This column was written by James S. Robbins.
This morning (July 7) "The Secret Cell of al Qaeda of Jihad Group in Europe" (Jama'at al-Tanzim al-Sirri, Tanzim Qa'idat al-Jihad fi Urupa) posted a statement on the Fortress (al-Qal'ah) jihadist website claiming credit for the "blessed raid" on London. They claimed the attacks were "revenge from the British Zionist Crusader Government in retaliation for the massacres Britain is committing in Iraq and Afghanistan." The poster stated that the attacks had been planned over a long period of time, and that the British government had been repeatedly warned that something like this could happen. "Britain is now burning with fear, terror, and panic in its northern, southern, eastern, and western quarters," the poster claimed, and warned that Denmark, Italy, and "all the Crusader governments" will face similar attacks if they do not pull out of Iraq or Afghanistan.
The London bombings are likely part of a wider al Qaeda summer offensive. A letter attributed to Osama bin Laden addressed to the Muslim community (ummah) surfaced in Pakistan on June 20, stating that he was "preparing for the next round of jihad." He wrote that "we want to give good news to the Muslim ummah that, with the blessings of Almighty Allah, we have been successful in reorganizing ourselves and are going to launch a jihadi program that is absolutely in accordance with the changed situation." He stated that new recruits were ready, and that they were armed with the weapons of the enemy (no indication what that means exactly). He also threatened the rulers of Muslim countries who have not signed onto his program (which is all of them, at least publicly). More foreign fighters have appeared and are active in Afghanistan and diplomats from Muslim countries are being systematically targeted in Iraq.
As major al Qaeda attacks go, this morning's in London resulted in fewer casualties than usual -- or at least that is the impression at this writing. The London attacks mirror the October 11, 2004 attacks on commuter rail lines in Madrid that influenced the Spanish elections and helped lead to Spain's decision to pull out of Iraq. Over 1,800 people were wounded and 191 killed in that attack. The timing looks odd compared to Madrid, coming as it does shortly after the British parliamentary elections. It is also unusual timing given that Britain had just announced a planned troop draw-down in Iraq. There could be a tie-in to the trial in London of radical cleric Abu Hamza al-Masri, perhaps to the G-8 summit, probably not to the announcement that London would host the 2012 Olympics.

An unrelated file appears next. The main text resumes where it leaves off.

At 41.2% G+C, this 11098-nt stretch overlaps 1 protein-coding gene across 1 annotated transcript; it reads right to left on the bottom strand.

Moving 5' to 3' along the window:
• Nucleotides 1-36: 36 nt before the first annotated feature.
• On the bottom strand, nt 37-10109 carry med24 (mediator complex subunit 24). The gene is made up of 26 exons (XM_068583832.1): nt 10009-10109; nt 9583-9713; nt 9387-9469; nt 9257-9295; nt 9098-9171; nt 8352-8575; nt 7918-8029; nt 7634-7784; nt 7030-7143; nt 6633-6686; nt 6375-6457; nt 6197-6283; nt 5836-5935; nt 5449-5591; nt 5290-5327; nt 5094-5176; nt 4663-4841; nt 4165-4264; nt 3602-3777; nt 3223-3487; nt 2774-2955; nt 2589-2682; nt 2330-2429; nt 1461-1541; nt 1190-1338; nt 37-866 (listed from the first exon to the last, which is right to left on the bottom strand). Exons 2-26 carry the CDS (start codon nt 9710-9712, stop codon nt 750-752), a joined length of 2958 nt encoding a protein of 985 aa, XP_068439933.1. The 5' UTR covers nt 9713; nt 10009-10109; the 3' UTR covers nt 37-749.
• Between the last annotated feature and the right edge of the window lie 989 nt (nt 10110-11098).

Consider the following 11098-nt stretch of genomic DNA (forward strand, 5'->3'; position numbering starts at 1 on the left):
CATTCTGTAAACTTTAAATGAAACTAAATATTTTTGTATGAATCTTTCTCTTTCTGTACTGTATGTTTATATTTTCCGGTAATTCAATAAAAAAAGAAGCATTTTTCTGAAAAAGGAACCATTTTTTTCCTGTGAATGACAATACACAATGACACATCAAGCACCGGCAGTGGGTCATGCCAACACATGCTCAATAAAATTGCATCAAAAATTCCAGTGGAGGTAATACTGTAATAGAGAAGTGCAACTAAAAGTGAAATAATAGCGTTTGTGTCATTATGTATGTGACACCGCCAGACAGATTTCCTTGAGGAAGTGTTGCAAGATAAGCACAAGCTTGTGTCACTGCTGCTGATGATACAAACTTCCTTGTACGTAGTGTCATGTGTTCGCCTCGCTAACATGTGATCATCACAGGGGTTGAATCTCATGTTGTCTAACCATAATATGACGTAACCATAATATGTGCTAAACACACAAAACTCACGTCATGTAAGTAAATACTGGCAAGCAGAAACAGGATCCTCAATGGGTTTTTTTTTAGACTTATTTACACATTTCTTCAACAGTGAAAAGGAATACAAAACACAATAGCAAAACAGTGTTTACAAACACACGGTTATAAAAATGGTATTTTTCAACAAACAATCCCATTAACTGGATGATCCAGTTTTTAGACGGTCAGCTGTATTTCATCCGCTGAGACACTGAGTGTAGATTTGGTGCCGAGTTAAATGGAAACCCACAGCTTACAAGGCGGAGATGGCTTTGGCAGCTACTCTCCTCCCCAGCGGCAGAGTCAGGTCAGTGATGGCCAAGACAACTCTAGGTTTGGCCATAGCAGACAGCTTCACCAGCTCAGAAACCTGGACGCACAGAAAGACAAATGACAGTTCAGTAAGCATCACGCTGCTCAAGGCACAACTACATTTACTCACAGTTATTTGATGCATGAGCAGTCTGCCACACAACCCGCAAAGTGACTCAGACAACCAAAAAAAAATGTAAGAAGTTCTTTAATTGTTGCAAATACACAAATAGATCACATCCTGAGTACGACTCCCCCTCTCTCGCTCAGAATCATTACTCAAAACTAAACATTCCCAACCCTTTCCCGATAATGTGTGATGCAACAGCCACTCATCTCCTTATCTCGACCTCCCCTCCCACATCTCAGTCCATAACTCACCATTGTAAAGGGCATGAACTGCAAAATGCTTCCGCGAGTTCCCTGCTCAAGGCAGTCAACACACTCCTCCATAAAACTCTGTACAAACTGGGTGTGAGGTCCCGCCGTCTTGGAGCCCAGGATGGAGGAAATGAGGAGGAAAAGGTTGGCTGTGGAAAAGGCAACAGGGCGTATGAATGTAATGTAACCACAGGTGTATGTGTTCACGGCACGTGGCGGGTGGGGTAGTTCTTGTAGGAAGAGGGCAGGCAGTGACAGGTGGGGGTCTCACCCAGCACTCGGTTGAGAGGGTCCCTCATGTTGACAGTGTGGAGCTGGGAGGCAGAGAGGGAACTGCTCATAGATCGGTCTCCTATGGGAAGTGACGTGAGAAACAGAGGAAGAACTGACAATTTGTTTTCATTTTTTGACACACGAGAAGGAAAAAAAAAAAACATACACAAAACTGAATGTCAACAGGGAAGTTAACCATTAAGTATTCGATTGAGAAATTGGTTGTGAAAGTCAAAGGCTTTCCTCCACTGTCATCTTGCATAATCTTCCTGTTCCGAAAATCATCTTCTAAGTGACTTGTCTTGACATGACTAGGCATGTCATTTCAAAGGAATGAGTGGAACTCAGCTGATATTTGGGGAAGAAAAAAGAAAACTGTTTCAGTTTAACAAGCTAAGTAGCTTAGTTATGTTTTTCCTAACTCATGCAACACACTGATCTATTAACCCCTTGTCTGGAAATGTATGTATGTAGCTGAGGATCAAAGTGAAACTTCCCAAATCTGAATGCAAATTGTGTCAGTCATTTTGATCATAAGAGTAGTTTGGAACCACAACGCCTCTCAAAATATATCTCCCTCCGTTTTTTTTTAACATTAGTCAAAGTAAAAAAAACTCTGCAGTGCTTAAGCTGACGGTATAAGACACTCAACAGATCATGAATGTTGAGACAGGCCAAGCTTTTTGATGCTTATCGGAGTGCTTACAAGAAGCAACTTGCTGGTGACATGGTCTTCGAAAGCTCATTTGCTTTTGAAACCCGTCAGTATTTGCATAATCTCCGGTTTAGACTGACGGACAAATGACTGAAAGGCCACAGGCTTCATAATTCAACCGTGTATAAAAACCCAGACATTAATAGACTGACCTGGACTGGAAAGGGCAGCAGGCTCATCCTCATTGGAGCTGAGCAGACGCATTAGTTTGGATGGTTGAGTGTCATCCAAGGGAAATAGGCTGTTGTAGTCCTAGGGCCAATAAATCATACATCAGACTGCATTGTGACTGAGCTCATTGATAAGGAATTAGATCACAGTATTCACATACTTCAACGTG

It is doubtful that these attacks will influence British policy, at least in any way favorable to al Qaeda or its ideological allies. Londoners are no strangers to terror attacks. According to the MIPT Terrorism Knowledge Base, there have been 126 terrorist incidents in London since the late Sixties, making it among the most targeted European capitals. (Note: There have been 309 attacks in Paris over the same period.) London has been attacked not only by the IRA, but also the Popular Front for the Liberation, Hamas, the Palestinian Islamic Jihad, the Abu Nidal Group, and now al Qaeda. Not to mention the Blitz during World War II. If Hitler's Luftwaffe could not break Britain's will, what chance do the terrorists have?
James S. Robbins is senior fellow in national-security affairs at the American Foreign Policy Council and an NRO contributor.
By James S. Robbins
Reprinted with permission from National Review Online
National Review Online